Lewin was the ?rst psychologist to compose about ‘group dynamics’ and the importance of the group in determining the behavior of its members ( Allport. 1948 ; Bargal et Al. . 1992 ) . Indeed. Lewin’s ( 1939. p. 165 ) de?nition of a ‘group’ is still by and large accepted: ‘ . . . it is non the similarity or unsimilarity of persons that constitutes a group. but mutuality of fate’ . As Kippenberger ( 1998a ) notes. Lewin was turn toing two inquiries: What is it about the nature and features of a peculiar group which causes it to react ( act ) as it does to the forces which impinge on it. and how can these forces be changed in order to arouse a more desirable signifier of behavior? It was to turn to these inquiries that Lewin began to develop the construct of Group Dynamics.

Group Dynamics stresses that group behavior. instead than that of persons. should be the chief focal point of alteration ( Bernstein. 1968 ; Dent and Goldberg. 1999 ) . Lewin ( 1947b ) maintained that it is bootless to concentrate on altering the behavior of persons because the person in isolation is constrained by group force per unit areas to conform. Consequently. the focal point of alteration must be at the group degree and should concentrate on factors such as group norms. functions. interactions and socialisation procedures to make ‘disequilibrium’ and alteration ( Schein. 1988 ) .

Lewin’s open uping work on Group Dynamics non merely laid the foundations for our apprehension of groups ( Cooke. 1999 ; Dent and Goldberg. 1999 ; Gallic and Bell. 1984 ; Marrow. 1969 ; Schein. 1988 ) but has besides been linked to complexness theories by research workers analyzing self-organizing theory and non-linear systems ( Tschacher and Brunner. 1995 ) . However. understanding the internal kineticss of a group is non suf?cient by itself to convey about alteration. Lewin besides recognized the demand to supply a procedure whereby the members could be engaged in and committed to altering their behavior. This led Lewin to develop Action Research and the 3-Step theoretical account of alteration.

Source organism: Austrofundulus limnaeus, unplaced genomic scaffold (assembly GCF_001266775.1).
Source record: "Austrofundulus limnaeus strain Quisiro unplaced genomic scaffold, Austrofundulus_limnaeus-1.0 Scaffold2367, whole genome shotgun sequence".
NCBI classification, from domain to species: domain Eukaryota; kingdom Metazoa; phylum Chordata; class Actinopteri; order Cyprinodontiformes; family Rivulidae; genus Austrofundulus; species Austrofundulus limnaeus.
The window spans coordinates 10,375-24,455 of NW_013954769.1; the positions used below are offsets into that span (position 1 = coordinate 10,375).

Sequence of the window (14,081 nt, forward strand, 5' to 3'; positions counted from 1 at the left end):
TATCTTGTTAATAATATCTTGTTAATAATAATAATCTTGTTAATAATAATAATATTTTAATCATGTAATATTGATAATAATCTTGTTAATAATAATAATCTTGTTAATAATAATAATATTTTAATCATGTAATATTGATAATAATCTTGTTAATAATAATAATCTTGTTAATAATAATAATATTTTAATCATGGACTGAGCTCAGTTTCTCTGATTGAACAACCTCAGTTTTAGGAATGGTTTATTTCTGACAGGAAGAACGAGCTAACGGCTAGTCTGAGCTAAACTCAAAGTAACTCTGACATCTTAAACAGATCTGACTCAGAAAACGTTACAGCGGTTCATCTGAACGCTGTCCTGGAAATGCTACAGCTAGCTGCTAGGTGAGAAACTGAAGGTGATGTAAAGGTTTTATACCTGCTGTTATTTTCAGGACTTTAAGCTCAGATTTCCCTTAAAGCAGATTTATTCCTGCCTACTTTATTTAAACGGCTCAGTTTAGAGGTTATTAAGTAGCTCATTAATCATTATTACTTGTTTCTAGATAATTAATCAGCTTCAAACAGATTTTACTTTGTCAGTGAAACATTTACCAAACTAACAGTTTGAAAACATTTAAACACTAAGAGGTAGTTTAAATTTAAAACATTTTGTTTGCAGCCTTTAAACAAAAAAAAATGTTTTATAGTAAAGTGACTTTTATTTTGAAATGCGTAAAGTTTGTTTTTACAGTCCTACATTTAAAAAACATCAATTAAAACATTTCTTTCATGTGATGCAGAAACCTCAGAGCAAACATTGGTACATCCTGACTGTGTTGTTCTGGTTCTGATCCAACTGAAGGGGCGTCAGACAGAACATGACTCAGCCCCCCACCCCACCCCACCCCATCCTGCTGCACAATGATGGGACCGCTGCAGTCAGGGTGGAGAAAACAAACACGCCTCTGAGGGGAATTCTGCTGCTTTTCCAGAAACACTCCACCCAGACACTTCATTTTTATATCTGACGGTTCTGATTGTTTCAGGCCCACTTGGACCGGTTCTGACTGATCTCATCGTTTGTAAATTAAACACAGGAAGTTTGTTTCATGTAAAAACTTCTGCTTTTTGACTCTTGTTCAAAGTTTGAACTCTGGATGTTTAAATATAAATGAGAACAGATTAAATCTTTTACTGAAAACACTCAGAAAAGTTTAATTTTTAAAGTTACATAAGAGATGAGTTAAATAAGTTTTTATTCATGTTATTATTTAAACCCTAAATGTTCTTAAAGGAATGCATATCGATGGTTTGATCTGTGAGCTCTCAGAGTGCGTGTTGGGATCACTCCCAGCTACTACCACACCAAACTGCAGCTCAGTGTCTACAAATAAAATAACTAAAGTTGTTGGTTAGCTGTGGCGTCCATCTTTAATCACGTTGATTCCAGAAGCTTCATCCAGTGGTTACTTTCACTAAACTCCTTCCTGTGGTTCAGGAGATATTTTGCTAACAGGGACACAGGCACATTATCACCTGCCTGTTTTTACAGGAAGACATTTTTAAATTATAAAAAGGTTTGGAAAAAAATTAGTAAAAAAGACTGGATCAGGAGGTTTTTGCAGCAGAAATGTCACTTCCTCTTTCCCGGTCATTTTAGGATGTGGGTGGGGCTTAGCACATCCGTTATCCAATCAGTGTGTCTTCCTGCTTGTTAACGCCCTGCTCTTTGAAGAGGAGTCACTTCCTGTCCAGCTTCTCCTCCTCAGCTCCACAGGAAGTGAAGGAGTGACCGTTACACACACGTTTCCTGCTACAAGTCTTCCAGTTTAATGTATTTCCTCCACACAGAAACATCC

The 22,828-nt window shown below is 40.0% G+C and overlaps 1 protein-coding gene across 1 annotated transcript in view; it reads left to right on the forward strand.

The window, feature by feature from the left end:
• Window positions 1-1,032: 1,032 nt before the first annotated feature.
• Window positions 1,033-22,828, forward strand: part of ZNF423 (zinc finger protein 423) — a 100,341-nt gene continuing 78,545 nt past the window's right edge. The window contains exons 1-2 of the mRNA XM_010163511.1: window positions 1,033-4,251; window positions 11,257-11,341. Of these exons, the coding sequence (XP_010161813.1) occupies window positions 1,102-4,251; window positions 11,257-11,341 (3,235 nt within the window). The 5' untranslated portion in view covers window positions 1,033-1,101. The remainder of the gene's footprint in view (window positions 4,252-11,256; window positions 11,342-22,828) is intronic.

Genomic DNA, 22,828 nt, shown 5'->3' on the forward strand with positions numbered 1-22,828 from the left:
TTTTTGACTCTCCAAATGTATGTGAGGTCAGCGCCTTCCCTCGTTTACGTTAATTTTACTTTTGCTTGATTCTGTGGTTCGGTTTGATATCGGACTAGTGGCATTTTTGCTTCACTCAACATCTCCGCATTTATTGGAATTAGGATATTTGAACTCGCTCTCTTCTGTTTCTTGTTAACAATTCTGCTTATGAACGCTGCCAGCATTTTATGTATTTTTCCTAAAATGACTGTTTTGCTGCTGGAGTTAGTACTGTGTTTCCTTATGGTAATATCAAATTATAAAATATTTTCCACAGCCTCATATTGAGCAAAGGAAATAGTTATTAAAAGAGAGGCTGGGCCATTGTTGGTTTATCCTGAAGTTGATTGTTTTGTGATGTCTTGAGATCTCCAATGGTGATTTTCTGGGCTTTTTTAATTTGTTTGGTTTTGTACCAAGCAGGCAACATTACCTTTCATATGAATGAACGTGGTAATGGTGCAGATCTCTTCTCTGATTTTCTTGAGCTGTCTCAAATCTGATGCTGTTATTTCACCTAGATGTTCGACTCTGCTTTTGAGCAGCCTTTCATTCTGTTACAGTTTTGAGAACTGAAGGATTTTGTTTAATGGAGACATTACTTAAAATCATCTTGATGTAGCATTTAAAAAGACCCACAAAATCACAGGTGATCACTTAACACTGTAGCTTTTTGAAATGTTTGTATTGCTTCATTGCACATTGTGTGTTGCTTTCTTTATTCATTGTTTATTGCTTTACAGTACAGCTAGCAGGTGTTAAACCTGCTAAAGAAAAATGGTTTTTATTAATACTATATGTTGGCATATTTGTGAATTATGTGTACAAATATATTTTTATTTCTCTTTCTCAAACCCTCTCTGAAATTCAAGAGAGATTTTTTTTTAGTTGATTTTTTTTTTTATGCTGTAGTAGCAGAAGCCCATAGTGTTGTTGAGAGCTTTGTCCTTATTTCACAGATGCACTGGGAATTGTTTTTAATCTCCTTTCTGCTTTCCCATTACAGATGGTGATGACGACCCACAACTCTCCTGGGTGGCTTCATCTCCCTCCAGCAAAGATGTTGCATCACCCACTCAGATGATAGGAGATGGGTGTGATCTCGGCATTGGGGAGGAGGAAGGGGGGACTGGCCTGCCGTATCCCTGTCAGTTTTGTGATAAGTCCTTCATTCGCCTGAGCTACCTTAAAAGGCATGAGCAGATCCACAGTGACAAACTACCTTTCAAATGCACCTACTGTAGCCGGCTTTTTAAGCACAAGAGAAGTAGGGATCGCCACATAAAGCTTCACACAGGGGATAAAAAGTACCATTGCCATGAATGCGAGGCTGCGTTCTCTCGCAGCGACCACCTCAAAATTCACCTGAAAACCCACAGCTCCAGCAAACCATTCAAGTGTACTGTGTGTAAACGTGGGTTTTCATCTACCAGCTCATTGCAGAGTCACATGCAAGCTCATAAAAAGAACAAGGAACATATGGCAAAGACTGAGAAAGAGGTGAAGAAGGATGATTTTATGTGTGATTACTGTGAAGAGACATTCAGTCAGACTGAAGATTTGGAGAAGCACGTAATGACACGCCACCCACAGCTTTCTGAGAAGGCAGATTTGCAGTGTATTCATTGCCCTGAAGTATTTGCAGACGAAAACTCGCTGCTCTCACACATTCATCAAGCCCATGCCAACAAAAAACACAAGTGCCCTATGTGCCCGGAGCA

Action Research

This term was coined by Lewin ( 1946 ) in an article entitled ‘Action research and minority problems’ . Lewin stated in the article:
In the last twelvemonth and a half I have had juncture to hold contact with a great assortment of organisations. establishments. and persons who came for aid in the ?eld of group dealingss. ( Lewin. 1946. p. 201 )

However. though these people exhibited. . . a great sum of good-will. of preparedness to confront the job forthrightly and. . . truly do something about it. . . These eager people feel themselves to be in a fog. They feel in a fog on three counts: 1. What is the present state of affairs? 2. What are the dangers? 3. And most significantly of all. what shall we make? ( Lewin. 1946. p. 201 )

Lewin conceived of Action Research as a two-pronged procedure which would let groups to turn to these three inquiries. First. it emphasizes that alteration requires action. and is directed at accomplishing this. Second. it recognizes that successful action is based on analyzing the state of affairs right. placing all the possible alternate solutions and taking the one most appropriate to the state of affairs at manus ( Bennett. 1983 ) . To be successful. though. there has besides to be a ‘felt-need’ . FeltKurt Lewin 983 © Blackwell Publishing Ltd 2004need is an individual’s inner realisation that alteration is necessary. If felt-need is low in the group or organisation. presenting alteration becomes debatable. The theoretical foundations of Action Research prevarication in Gestalt psychological science. which stresses that alteration can merely successfully be achieved by assisting persons to re?ect on and derive new penetrations into the entirety of their state of affairs.

Lewin ( 1946. p. 206 ) stated that Action Research ‘ . . . returns in a spiral of stairss each of which is composed of a circle of planning. action. and fact-?nding about the consequences of the action. ’ It is an iterative procedure whereby research leads to action and action leads to rating and farther research. As Schein ( 1996. p. 64 ) remarks. it was Lewin’s position that ‘ . . . one can non understand an organisation without seeking to alter it. . . ’ Indeed. Lewin’s position was really much that the apprehension and larning which this procedure produces for the persons and groups concerned. which so feeds into changed behavior. is more of import than any resulting alteration as such ( Lewin. 1946 ) .

To this terminal. Action Research draws on Lewin’s work on Field Theory to place the forces that focus on the group to which the person belongs. It besides draws on Group Dynamics to understand why group members behave in the manner they do when subjected to these forces. Lewin stressed that the modus operandis and forms of behavior in a group are more than merely the result of opposing forces in a force?eld. They have a value in themselves and hold a positive function to play in implementing group norms ( Lewin. 1947a ) . Action Research stresses that for alteration to be effectual. it must take topographic point at the group degree. and must be a participative and collaborative procedure which involves all of those concerned ( Allport. 1948 ; Bargal et Al. . 1992 ; Gallic and Bell. 1984 ; Lewin. 1947b ) .